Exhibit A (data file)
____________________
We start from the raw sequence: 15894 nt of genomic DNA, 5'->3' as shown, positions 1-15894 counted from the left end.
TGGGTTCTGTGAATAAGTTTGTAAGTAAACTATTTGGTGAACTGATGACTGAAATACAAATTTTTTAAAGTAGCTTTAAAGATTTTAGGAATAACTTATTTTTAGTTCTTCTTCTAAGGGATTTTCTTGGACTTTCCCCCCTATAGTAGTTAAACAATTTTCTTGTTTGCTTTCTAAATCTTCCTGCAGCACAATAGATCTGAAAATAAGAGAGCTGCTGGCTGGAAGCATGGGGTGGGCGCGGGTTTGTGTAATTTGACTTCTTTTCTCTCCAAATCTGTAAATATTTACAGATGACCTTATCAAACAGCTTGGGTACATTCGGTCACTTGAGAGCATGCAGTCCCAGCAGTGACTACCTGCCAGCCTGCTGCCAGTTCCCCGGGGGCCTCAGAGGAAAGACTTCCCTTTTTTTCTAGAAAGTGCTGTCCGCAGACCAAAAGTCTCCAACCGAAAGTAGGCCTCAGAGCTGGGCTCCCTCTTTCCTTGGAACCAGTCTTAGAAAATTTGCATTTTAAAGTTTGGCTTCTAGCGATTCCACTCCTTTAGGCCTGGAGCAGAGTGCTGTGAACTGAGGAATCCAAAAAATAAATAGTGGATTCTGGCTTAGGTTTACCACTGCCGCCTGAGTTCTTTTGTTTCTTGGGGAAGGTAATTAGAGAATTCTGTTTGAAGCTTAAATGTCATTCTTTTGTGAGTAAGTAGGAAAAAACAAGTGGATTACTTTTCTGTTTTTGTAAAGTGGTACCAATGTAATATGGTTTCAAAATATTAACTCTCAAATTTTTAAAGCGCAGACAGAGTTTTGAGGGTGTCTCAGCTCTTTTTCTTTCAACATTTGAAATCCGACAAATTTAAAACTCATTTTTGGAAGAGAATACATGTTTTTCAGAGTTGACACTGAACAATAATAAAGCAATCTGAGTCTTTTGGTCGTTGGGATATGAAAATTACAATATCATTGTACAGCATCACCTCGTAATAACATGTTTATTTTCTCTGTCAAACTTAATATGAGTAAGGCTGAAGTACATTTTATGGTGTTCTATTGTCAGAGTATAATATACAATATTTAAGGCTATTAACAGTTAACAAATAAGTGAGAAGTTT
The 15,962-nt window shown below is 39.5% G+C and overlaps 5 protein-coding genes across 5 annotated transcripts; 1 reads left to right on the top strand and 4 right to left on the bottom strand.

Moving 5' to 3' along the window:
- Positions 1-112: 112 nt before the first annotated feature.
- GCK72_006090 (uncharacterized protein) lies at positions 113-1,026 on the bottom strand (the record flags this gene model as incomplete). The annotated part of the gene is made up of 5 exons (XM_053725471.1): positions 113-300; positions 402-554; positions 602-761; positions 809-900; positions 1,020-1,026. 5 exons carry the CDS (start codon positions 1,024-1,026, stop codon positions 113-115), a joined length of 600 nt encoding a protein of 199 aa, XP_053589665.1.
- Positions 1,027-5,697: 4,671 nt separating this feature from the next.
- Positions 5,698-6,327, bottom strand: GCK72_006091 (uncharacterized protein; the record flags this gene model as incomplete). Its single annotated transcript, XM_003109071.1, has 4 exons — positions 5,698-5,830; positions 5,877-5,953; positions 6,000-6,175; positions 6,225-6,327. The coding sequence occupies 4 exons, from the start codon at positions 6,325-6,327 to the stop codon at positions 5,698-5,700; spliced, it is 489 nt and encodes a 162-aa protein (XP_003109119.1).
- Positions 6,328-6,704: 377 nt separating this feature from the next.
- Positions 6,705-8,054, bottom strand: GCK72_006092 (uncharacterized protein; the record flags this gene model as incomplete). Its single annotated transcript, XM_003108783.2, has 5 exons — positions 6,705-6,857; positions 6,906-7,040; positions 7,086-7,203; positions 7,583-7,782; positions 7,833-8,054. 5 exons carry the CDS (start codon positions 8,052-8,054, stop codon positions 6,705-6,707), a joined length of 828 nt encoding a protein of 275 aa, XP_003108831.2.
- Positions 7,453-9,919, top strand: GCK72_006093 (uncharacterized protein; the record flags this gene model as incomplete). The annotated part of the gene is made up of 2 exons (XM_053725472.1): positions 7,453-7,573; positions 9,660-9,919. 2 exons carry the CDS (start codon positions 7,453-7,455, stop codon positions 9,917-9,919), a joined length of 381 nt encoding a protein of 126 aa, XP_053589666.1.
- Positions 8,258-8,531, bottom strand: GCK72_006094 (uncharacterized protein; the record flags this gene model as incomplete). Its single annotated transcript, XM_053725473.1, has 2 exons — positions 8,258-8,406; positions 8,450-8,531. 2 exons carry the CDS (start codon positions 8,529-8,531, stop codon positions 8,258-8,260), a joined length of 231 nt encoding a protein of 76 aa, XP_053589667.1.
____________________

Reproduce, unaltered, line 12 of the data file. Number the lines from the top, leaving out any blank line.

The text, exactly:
- Positions 8,258-8,531, bottom strand: GCK72_006094 (uncharacterized protein; the record flags this gene model as incomplete). Its single annotated transcript, XM_053725473.1, has 2 exons — positions 8,258-8,406; positions 8,450-8,531. 2 exons carry the CDS (start codon positions 8,529-8,531, stop codon positions 8,258-8,260), a joined length of 231 nt encoding a protein of 76 aa, XP_053589667.1.